Publications

  • No publications reported this period


Progress 01/01/99 to 12/31/99

Outputs
In 1994 a study was initiated to evaluate a new peach rootstock, Guardian (BY520-9), compared to the commercial standard of Lovell. Guardian is reported to be tolerant to root-knot nematodes and not affected by ring nematodes, which contribute to the incidence of peach tree short life (PTSL). The site of this study has a history of poor peach tree survival. The Spring prior to planting, trees were removed because of tree mortality from PTSL. After tree removal, one-half of each existing row was preplant fumigated and trees were replanted over the rows of the previous orchard in February, 1994. In the spring of 1999, cumulative tree mortality for the trees planted on Lovell was 22% compared to 15% for the trees planted on Guardian. Trunk cross-sectional area (TCSA) at the end of the fifth growing season for trees on Guardian was slightly larger than trees on Lovell, however, TCSA for trees grown in the fumigated soil was approximately double that of trees grown in the unfumigated soil for both Guardian and Lovell. The fruit crop was eliminated in 1998 due to Spring frost/freeze conditions just prior to full bloom. However, yields in 1999 were not different between Lovell and Guardian, but the yield from the trees in the fumigated soil was double that of trees grown in unfumigated soil. In the Fall of 1996, annual Fall nematicide treatments began on one-half of the trees to determine if such treatments are necessary or beneficial with the Guardian rootstock. At present, no suppression of nematode populations has been observed. A trial with foliar applications of ReTain, a harvest delay growth regulator for apples, was evaluated on peaches. ReTain applications at the rate of 50 g a.i./acre three days before harvest resulted in increased flesh firmness at harvest and decreased ethylene evolution which continued for up to three weeks in cold storage.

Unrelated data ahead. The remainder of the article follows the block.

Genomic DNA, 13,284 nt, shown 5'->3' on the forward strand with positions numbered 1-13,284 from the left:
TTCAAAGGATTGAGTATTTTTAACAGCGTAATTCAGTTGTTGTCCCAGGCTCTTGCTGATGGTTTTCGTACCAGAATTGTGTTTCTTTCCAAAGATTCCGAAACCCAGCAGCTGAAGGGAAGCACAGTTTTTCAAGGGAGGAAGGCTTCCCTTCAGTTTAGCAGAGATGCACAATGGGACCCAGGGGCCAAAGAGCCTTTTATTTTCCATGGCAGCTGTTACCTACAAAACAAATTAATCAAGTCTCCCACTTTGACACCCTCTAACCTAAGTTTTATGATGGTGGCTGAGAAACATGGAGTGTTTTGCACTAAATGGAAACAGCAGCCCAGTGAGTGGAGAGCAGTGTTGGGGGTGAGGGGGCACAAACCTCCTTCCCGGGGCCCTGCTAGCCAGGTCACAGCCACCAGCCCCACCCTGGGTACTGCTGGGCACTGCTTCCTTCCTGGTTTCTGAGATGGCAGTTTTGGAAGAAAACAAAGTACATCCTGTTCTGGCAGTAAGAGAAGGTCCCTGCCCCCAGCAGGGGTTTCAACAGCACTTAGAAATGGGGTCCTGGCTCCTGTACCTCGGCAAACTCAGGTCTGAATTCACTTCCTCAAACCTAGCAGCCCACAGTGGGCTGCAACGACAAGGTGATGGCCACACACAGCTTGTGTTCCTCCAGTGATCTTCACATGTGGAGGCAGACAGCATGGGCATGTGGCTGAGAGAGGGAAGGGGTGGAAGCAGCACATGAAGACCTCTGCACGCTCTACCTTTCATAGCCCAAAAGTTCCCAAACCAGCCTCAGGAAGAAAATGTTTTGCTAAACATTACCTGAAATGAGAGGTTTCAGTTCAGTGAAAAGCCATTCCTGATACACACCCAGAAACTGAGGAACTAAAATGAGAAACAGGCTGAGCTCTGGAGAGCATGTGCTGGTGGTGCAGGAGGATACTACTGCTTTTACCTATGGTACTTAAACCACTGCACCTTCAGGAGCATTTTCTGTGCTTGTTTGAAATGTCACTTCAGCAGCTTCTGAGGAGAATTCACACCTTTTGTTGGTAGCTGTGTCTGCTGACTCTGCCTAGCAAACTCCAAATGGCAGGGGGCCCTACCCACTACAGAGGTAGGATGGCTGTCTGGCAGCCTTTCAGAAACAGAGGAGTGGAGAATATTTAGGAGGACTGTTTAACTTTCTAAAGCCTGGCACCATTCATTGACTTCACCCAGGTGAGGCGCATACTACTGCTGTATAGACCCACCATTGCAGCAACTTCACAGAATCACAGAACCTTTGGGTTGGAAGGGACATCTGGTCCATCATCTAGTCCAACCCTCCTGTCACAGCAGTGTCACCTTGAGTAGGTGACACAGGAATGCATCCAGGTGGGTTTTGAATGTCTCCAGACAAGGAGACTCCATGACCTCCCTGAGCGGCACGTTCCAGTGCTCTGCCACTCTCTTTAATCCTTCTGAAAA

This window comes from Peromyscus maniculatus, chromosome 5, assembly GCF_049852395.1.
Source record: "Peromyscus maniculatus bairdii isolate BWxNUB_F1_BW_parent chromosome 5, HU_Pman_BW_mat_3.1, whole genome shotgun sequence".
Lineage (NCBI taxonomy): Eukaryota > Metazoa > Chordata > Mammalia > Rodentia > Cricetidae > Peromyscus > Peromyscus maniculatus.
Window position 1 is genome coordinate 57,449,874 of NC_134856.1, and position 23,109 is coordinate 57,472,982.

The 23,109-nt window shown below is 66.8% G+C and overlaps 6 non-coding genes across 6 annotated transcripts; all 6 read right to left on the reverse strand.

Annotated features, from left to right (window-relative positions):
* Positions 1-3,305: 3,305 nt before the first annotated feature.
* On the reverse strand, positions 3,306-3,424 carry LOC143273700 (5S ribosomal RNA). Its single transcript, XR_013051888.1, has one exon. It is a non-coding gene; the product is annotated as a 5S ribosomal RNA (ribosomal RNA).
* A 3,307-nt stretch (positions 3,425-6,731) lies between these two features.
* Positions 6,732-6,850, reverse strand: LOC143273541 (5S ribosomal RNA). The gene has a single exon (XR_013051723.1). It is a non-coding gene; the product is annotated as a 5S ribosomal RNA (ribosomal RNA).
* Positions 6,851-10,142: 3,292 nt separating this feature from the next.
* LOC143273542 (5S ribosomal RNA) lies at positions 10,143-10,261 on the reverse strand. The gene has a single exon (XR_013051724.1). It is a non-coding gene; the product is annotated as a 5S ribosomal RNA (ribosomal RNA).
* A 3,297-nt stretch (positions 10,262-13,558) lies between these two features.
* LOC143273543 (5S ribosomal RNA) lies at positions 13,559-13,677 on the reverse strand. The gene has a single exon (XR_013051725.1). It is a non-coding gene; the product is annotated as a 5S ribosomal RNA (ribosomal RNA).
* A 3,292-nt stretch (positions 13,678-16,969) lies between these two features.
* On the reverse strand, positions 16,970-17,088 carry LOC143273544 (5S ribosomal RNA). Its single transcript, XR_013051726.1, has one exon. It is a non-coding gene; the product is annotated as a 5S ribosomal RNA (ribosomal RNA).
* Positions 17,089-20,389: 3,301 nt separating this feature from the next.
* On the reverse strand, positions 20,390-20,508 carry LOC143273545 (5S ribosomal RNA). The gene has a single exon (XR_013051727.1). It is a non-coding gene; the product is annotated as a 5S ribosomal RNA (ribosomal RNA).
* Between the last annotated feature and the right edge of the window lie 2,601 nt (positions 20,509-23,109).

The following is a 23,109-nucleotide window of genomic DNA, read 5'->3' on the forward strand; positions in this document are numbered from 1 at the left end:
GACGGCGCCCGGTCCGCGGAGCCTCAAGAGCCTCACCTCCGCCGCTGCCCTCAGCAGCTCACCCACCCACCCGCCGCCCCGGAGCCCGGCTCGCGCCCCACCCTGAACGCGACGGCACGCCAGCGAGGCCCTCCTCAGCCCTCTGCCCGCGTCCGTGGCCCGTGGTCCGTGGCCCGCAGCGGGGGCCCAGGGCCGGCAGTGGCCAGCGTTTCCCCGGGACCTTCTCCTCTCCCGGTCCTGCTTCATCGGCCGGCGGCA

Impacts
(N/A)

Publications

  • No publications reported this period


Progress 01/01/98 to 12/31/98

Outputs